John 4: 27 – 42 Many Samaritans believe
Yesterday, I read about Jesus’ conversation with a Samaritan woman. He led her from hostility and scorn to a state where she could hear and perhaps accept Jesus’ claim to be the Messiah, the Son of God. Today’s study continues that account.
Just then his disciples returned and were surprised to find him talking with a woman. But no one asked, ‘What do you want?’ or ‘Why are you talking with her?’
If the disciples didn’t ask Jesus about this episode, how do we know about it? Presumably the Samaritans told the disciples.
Then, leaving her water jar, the woman went back to the town and said to the people, ‘Come, see a man who told me everything I’ve ever done. Could this be the Messiah?’ They came out of the town and made their way towards him.
The woman left her water jar. The water jar was an important household item; picking it up would have been automatic, something done several times a day almost all her life. That she left it behind says that her mind must have been full of what Jesus had said. Her excitement galvanised the townsfolk, who came out to see Jesus.
Meanwhile his disciples urged him, ‘Rabbi, eat something.’
But he said to them, ‘I have food to eat that you know nothing about.’
Then his disciples said to each other, ‘Could someone have brought him food?’
‘My food,’ said Jesus, ‘is to do the will of him who sent me and to finish his work. Don’t you have a saying, “It’s still four months until harvest”? I tell you, open your eyes and look at the fields! They are ripe for harvest. Even now the one who reaps draws a wage and harvests a crop for eternal life, so that the sower and the reaper may be glad together. Thus the saying “One sows and another reaps” is true. I sent you to reap what you have not worked for. Others have done the hard work, and you have reaped the benefits of their labour.’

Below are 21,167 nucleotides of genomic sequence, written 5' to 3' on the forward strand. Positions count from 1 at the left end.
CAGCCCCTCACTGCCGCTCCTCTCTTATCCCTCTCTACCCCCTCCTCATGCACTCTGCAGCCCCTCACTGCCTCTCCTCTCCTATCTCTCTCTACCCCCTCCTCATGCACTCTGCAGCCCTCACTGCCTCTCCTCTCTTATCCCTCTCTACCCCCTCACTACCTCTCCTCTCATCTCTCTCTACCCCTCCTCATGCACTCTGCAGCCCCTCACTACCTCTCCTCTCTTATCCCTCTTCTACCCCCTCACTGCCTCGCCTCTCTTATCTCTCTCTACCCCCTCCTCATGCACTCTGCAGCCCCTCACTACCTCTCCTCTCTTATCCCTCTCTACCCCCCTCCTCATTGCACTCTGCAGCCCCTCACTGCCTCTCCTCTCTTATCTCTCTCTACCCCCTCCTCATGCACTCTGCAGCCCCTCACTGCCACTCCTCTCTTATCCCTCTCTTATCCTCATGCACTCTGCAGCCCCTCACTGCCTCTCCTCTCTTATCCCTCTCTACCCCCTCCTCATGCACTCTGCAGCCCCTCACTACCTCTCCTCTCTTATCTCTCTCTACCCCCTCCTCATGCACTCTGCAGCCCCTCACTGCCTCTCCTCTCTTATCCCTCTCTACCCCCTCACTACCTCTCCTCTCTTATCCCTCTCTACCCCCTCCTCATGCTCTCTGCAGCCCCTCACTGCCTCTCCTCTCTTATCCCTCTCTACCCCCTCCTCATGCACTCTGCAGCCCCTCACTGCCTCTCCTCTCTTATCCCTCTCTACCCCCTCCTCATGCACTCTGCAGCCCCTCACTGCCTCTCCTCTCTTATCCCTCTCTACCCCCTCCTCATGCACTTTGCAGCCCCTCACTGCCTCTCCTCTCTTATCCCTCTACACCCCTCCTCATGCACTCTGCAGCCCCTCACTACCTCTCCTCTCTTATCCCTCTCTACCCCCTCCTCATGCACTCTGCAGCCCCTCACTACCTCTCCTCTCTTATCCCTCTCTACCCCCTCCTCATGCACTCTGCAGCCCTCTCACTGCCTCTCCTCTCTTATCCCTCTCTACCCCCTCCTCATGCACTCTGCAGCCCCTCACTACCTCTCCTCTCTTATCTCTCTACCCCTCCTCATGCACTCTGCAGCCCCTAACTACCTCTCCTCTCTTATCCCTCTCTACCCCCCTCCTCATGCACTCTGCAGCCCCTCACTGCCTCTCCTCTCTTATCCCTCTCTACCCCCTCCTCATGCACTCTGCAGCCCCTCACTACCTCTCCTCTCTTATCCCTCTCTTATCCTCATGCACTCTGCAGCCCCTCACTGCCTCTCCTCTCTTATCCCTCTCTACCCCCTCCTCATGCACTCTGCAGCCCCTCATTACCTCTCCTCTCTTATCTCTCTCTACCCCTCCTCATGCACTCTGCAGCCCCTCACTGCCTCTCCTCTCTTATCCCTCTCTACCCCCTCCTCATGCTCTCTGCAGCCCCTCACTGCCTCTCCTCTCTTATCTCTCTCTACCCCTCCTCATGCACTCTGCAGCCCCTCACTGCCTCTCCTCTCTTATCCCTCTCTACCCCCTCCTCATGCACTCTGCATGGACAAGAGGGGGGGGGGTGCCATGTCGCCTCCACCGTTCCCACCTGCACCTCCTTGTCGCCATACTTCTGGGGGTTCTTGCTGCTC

This passage seems enigmatic. It doesn’t seem to relate to the story about the Samaritan woman. Perhaps St John has included it because it speaks metaphorically about the harvest. Perhaps he is telling us in this way that Jesus’ teaching of the Samaritans is part of the reaping to eternal life.
Many of the Samaritans from that town believed in him because of the woman’s testimony, ‘He told me everything I’ve ever done.’ So when the Samaritans came to him, they urged him to stay with them, and he stayed two days. And because of his words many more became believers.
They said to the woman, ‘We no longer believe just because of what you said; now we have heard for ourselves, and we know that this man really is the Saviour of the world.’
Jesus’ words that the fields are ripe for harvest are proved true. Many of the Samaritans from that town believed in him because of the woman’s testimony; and because of his words many more became believers. Jesus recognised the right moment to give testimony.
We are not told specifically what Jesus taught the Samaritans during his two day visit, neither are we told of any signs. I would guess – and it is only a guess – that his teaching was that ‘a time is coming and has now come when the true worshippers will worship the Father in the Spirit and in truth, for they are the kind of worshippers the Father seeks. God is spirit, and his worshippers must worship in the Spirit and in truth.’ By teaching this, Jesus would be healing the separation between Jews and Samaritans. He would have showed, by his actions as well as his words, that the doctrinal differences about temple worship were no longer important, because God is to be worshipped in the Spirit and in truth.
Heavenly Father, please let the truth spoken by Jesus fill our hearts, and heal the differences between communities all over the world. Please help us to contribute to this healing as best we can.
In Jesus’ name,